Monday, October 17, 2005
Room 325Graff Main Hall
Present: Emily Johnson (Chair), Sandy Grunwald, Eric Kraemer, Steve McDougal, Cris Prucha, Robert Ragan, Bruce Riley, Soojin Ritterling, Brian Udermann
Absent: Jon Fields, Devyne Strand
Consultants Present: Keith Beyer, Bruce May, Betsy Morgan, Diane Schumacher, Melissa Schultz
Guests: Lisa Heise
I. Approval of October 3, 2005 Minutes
M/S/P Approval of 10/3/05 minutes
A. Assistant to GE Director – Lisa Heise-- Lisa is assisting Emily with various projects related the General Education, some specifically related to UWL100. In the future Lisa may be a point of contact for information on some specific GE related items if Emily is away.
B. Status of Writing Coordinator-- A letter has been sent to the Chancellor asking for the means to appoint a Writing Coordinator. No response yet.
C. AGLS/AIS conference - brief report--Systems Analysis of General Education is being conducted by the Association of General and Liberal Studies (AGLS) using The Higher Learning Commission's "Academic Quality Improvement Project" (AQIP) topics. They wish to assess General Education systems using four standards: Context, Processes, Results, and Improvement. Emily distributed a handout with specific questions under each heading, asking GEC members to read and indicate whether they would be able to answer the questions posed. GEC members are to give feedback on wording and clarity of questions. If an item makes sense, no feedback is necessary. If it doesn't make sense, please indicate how and why. GEC members asked to return forms by 10/31/05 meeting.
D. Upcoming Conferences:
1 AAC&U Liberal Education conference (January 25-28)
GEC members encouraged to peruse the provided website regarding the upcoming conference. Several very relevant sessions are being offered and Emily would like to send a small team.
2. AAC&U Gen Ed conference (March 9-11)
A team from the GEC has attended this conference for the last four years, and Emily would like to see a small group attend again this year. This has been a beneficial conference.
Emily is looking into having UW-L become a member of AAC&U. Membership would save up to $100 or more per registration. Interested committee members should indicate their interest to Emily as soon as possible.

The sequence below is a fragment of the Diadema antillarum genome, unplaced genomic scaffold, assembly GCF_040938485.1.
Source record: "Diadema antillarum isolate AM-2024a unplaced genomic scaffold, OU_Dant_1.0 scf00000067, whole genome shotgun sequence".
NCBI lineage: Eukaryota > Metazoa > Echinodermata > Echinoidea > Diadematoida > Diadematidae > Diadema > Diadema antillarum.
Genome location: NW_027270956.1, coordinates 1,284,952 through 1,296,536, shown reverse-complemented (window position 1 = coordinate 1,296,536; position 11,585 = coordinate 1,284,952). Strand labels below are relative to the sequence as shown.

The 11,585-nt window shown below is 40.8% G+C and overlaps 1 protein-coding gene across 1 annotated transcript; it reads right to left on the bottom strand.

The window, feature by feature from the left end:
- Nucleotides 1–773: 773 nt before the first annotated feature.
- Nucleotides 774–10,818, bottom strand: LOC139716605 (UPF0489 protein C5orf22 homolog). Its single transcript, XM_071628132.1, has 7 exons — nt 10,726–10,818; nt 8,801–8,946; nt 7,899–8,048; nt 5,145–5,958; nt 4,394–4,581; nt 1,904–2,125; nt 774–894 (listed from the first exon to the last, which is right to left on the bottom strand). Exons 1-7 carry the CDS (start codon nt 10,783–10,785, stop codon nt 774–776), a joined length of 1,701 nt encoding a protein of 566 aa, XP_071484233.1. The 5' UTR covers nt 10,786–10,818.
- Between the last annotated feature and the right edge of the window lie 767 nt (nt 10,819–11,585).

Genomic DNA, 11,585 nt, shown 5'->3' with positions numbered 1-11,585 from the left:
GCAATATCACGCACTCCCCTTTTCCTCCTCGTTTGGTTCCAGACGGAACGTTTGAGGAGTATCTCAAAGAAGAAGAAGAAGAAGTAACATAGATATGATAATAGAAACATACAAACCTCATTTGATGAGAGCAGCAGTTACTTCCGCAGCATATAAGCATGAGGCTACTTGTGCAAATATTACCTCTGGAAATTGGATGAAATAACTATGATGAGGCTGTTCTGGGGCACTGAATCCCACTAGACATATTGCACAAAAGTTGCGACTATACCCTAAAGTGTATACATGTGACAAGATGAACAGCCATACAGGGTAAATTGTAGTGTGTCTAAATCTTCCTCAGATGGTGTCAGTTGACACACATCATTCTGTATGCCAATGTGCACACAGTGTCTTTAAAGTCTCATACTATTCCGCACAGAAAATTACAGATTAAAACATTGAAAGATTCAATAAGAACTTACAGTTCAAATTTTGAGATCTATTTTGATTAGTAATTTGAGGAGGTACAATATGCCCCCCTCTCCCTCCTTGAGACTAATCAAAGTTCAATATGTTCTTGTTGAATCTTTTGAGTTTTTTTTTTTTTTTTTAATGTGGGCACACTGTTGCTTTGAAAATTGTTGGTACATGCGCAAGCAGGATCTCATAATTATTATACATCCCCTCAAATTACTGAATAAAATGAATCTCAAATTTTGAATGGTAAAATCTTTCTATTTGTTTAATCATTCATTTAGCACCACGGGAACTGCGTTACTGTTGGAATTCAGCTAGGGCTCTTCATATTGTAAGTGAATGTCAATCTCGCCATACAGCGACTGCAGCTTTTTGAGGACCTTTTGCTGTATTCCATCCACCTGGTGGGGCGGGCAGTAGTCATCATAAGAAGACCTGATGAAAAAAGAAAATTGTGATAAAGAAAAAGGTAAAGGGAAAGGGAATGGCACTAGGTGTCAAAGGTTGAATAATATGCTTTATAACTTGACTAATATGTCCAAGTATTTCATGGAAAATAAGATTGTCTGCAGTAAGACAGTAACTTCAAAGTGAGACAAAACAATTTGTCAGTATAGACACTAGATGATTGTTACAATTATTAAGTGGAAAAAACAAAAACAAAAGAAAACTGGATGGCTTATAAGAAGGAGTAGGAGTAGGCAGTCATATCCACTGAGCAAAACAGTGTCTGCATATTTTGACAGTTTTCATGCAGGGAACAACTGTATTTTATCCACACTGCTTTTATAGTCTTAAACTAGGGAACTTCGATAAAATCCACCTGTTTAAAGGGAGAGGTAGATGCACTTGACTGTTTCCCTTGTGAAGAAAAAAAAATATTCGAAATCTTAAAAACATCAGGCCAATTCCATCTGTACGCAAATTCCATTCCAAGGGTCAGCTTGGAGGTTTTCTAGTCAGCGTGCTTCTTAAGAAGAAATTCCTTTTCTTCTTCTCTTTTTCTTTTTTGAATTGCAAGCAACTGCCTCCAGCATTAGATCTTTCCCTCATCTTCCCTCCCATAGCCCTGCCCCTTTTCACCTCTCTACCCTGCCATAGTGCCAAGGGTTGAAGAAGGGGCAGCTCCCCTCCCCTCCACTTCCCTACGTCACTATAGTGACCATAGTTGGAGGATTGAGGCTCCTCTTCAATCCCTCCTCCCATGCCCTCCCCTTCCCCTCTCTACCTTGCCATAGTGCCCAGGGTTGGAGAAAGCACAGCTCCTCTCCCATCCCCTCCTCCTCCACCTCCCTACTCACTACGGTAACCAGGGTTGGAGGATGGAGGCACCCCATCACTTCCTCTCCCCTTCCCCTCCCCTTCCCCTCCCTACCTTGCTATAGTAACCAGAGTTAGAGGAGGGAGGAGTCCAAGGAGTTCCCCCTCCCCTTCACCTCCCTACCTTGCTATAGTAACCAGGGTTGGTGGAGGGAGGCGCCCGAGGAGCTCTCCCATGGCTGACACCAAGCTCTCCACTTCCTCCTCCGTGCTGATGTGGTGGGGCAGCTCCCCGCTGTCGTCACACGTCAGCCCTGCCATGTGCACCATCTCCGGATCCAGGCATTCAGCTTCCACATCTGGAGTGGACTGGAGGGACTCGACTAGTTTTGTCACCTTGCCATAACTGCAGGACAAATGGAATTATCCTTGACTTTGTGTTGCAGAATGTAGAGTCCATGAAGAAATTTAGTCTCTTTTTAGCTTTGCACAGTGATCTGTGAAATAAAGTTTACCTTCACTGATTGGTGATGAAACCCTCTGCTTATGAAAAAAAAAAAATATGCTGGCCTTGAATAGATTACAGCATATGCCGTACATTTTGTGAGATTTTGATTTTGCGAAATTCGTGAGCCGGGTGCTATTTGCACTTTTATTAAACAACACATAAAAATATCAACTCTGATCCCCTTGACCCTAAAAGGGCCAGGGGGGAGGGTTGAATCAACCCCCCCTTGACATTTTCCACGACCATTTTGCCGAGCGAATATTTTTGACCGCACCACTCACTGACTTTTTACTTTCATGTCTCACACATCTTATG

E. Wine and Dine: 10/27/05, Cleary Alumni Center--Design Team Report – Next steps. Based on the discussion and straw poll at the last GEC meeting and the straw poll results that have been forwarded to Emily, no items were identified as having significant opposition, although many questions were raised regarding various aspects of the report. Therefore, in an effort to inform the campus and receive feedback on the recommendations, Emily, in consultation with the Chair of Faculty Senate, has set up a Kick Off event for Thursday, October 27. The event will occur immediately after the Faculty Senate meeting. Subsequent to the Kick Off Event will be two additional listening sessions to solicit feedback and answer questions. These will take place 11/14 and 11/28. GEC members were asked to enthusiastically promote the Wine and Dine and listening sessions in their respective departments.
A link to the full report is on the General Education Web Page. Eventually specific recommendations based on this report will be up for a majority vote in the GEC and then be forwarded to Faculty Senate. Members should clarify to colleagues that the recommendations listed in the report are not coming from GEC, they are being considered by GEC.
A question was raised regarding the straw poll results about UWL 110. Emily responded that the straw poll responses from the last meeting and from those submitted during the past two weeks did not indicate opposition. However, not everyone responded to the poll, and not everyone responded to each item. Results from those that did respond in writing indicated two in favor, one against, and one not sure. GEC members are welcome to present ideas and solicit feedback from their departments prior to the Kick-Off Event.